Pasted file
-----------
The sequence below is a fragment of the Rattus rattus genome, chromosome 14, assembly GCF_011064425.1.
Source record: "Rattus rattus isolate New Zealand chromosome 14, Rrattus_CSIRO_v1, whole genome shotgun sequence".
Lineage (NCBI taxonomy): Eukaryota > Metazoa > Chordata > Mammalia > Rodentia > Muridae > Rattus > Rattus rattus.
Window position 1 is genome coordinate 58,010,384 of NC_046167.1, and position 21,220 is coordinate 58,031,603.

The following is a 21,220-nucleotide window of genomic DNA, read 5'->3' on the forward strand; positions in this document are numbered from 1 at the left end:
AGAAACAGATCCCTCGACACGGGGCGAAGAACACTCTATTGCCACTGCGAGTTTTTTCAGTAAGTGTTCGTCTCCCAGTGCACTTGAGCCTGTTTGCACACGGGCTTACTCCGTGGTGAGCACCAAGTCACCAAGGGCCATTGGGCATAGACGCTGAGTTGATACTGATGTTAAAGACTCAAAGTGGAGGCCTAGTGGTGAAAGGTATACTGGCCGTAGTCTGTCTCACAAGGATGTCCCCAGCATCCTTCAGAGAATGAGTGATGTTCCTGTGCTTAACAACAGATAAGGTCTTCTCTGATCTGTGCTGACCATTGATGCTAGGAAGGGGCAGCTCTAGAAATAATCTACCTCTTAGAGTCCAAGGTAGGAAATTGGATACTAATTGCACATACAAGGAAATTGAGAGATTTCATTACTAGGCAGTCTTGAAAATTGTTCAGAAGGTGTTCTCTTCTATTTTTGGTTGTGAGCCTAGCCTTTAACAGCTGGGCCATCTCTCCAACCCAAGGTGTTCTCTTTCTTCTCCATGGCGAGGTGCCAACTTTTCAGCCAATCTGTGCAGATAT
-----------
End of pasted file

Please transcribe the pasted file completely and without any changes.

The sequence below is a fragment of the Rattus rattus genome, chromosome 14, assembly GCF_011064425.1.
Source record: "Rattus rattus isolate New Zealand chromosome 14, Rrattus_CSIRO_v1, whole genome shotgun sequence".
Lineage (NCBI taxonomy): Eukaryota > Metazoa > Chordata > Mammalia > Rodentia > Muridae > Rattus > Rattus rattus.
Window position 1 is genome coordinate 58,010,384 of NC_046167.1, and position 21,220 is coordinate 58,031,603.

The following is a 21,220-nucleotide window of genomic DNA, read 5'->3' on the forward strand; positions in this document are numbered from 1 at the left end:
AGAAACAGATCCCTCGACACGGGGCGAAGAACACTCTATTGCCACTGCGAGTTTTTTCAGTAAGTGTTCGTCTCCCAGTGCACTTGAGCCTGTTTGCACACGGGCTTACTCCGTGGTGAGCACCAAGTCACCAAGGGCCATTGGGCATAGACGCTGAGTTGATACTGATGTTAAAGACTCAAAGTGGAGGCCTAGTGGTGAAAGGTATACTGGCCGTAGTCTGTCTCACAAGGATGTCCCCAGCATCCTTCAGAGAATGAGTGATGTTCCTGTGCTTAACAACAGATAAGGTCTTCTCTGATCTGTGCTGACCATTGATGCTAGGAAGGGGCAGCTCTAGAAATAATCTACCTCTTAGAGTCCAAGGTAGGAAATTGGATACTAATTGCACATACAAGGAAATTGAGAGATTTCATTACTAGGCAGTCTTGAAAATTGTTCAGAAGGTGTTCTCTTCTATTTTTGGTTGTGAGCCTAGCCTTTAACAGCTGGGCCATCTCTCCAACCCAAGGTGTTCTCTTTCTTCTCCATGGCGAGGTGCCAACTTTTCAGCCAATCTGTGCAGATAT